CHARLOTTE — Dom Capers has been in the NFL going on 38 years, so he's seen plenty of coaches in his day.
So when he's asked about new Panthers defensive coordinator Ejiro Evero, the veteran coach's plain-spoken words carry an extra measure of weight.
"I hold him in high regard — for his humility, his intelligence, and his work ethic," Capers said Monday, and when Dom Capers says those things, it matters. "He has all the qualities you're looking for in a coach."
Capers has seen the 42-year-old Evero from a perspective few other coaches have. Evero was Capers' quality control coach in Green Bay in 2016, serving as one of the lowest levels of assistants.
Last year in Denver, Evero was the coordinator, and the 72-year-old Capers was the senior defensive assistant, so Capers has seen the growth in his protege in seven years.
"He did a ton for me in Green Bay," Capers said. "He's very, very intelligent, and organized, and a very humble guy. I was very impressed with him then, and he was one of those guys who you could tell had a bright future."
But it's one thing to help the "old-school" defensive coordinator input hand-written defensive notes into the computer. It's another to understand the material as it goes in and out of the machine.
And Evero's background has given him exposure to some of the best defensive minds of the previous generation and this one.
He also worked as an entry-level assistant in San Francisco under Capers' old coordinator Vic Fangio, so there was a commonality when he got to Green Bay. After a year there, he had a chance to advance himself by going to the Rams as a safeties coach, where he worked under veteran Wade Phillips and then Brandon Staley (also a Fangio apprentice). He got a chance to climb the ladder after the Rams won the Super Bowl to become the defensive coordinator in Denver, so bringing Capers in as a mentor there seemed natural.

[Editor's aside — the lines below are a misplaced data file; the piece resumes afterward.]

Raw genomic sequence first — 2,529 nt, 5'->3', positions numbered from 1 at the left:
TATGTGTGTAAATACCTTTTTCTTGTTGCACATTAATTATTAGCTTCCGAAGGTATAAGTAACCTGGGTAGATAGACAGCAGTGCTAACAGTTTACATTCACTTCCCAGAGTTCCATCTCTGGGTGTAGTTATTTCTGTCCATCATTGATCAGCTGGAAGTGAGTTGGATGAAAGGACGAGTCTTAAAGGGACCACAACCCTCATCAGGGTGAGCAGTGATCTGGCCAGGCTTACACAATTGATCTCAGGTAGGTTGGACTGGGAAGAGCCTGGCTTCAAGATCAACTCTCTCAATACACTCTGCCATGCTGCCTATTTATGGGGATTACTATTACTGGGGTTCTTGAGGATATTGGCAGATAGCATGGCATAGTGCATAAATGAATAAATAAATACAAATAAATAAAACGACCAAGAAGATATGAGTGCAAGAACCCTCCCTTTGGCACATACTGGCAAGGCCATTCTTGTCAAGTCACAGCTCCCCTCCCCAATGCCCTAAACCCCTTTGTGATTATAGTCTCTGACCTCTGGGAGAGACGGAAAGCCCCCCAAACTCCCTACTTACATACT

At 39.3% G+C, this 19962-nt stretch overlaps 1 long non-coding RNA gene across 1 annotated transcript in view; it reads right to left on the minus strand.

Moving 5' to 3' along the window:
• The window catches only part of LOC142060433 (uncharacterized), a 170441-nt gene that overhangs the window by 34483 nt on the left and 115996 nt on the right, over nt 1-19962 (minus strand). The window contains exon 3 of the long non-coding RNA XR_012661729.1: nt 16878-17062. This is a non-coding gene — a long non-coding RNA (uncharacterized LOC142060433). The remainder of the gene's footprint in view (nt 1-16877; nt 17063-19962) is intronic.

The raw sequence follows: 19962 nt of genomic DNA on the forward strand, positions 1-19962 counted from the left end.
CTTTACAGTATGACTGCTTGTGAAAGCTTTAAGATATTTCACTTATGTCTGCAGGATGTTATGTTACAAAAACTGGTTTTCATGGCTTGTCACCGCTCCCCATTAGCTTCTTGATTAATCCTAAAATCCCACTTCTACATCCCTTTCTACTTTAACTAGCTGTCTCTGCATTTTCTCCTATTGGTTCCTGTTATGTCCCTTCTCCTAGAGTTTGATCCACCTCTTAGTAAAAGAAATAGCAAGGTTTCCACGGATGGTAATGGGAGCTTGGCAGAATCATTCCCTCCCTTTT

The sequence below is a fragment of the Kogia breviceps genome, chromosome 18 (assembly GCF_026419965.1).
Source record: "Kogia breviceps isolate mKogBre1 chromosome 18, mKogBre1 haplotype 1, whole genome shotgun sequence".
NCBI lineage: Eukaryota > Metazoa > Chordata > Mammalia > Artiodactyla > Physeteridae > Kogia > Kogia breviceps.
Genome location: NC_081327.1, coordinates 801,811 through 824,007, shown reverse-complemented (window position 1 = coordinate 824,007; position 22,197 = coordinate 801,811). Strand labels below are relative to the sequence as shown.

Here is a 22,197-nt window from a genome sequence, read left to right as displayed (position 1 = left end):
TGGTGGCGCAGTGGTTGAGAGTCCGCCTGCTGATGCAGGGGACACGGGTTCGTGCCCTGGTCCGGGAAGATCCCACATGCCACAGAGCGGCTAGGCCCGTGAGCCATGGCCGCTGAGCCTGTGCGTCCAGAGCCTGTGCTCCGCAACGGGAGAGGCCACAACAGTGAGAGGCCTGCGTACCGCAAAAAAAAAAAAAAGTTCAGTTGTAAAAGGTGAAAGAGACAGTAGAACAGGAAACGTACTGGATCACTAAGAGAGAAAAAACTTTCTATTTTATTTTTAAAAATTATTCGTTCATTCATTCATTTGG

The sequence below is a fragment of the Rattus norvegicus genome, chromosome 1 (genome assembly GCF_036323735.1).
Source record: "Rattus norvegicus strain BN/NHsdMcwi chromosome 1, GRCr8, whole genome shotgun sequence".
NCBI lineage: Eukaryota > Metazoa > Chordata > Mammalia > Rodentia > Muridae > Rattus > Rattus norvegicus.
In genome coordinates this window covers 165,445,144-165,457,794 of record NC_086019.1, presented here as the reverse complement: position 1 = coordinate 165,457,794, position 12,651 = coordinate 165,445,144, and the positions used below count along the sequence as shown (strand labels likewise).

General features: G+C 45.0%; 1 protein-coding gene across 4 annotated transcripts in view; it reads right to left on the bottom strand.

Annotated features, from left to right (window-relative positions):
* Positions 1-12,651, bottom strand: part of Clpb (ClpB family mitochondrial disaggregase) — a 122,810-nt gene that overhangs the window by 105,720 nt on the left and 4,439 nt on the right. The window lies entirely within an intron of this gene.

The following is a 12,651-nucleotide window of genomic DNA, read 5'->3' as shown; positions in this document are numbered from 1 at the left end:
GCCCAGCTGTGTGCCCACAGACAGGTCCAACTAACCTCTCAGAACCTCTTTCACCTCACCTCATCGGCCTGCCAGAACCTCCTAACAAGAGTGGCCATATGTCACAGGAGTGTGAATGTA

They put up good numbers in a challenging environment together, as well. The Broncos ranked seventh in the league in total defense and 14th in points allowed for a team that finished 5-12. They were also hit by big injuries late in the year and had to adjust when the team traded star pass-rusher Bradley Chubb to the Dolphins in midseason.
But beyond his knowledge of systems and schemes, Capers saw a coach in Denver who was growing more and more comfortable leading a room full of players. That's less of the job when you're a quality control coach, obviously much more so when you're the coordinator.
"Teams are always going to reflect the head coach and the coordinator's personality," Capers said. "And it's such an up and down business; the more consistent you are in your approach with them, they appreciate it. When he stands in front of the room, he's direct, he's to the point, and it's in a way that players can relate to.
"As he presents, they see this is how things fit into our game plan; this is what we see as coaches, and they appreciate that."
Panthers right guard Austin Corbett acknowledged that as well. He was with the Rams when Evero was working on the other side of the ball during the Super Bowl run in 2021, so their interactions were limited, but he said Evero "knew how to adapt."
"He can talk to guys in a way they understand," Corbett said. "He has the ability to communicate with you where you are."
Capers also knows new Panthers head coach Frank Reich (he was Reich's head coach here in 1995) and thinks Reich and Evero will fit well together.
"Those guys will be an outstanding team," Capers said. "They're very similar personality-wise. Guys are going to know where they stand. They're also not reactive guys; you know everything is going to be thought through."
And coming from a guy as steady and meticulous as Dom Capers, that's saying something.
Evero was defensive coordinator in Denver in 2022 and previously had stops with the Rams (2017-2021), Packers (2016), 49ers (2011-15) and Buccaneers (2007-09).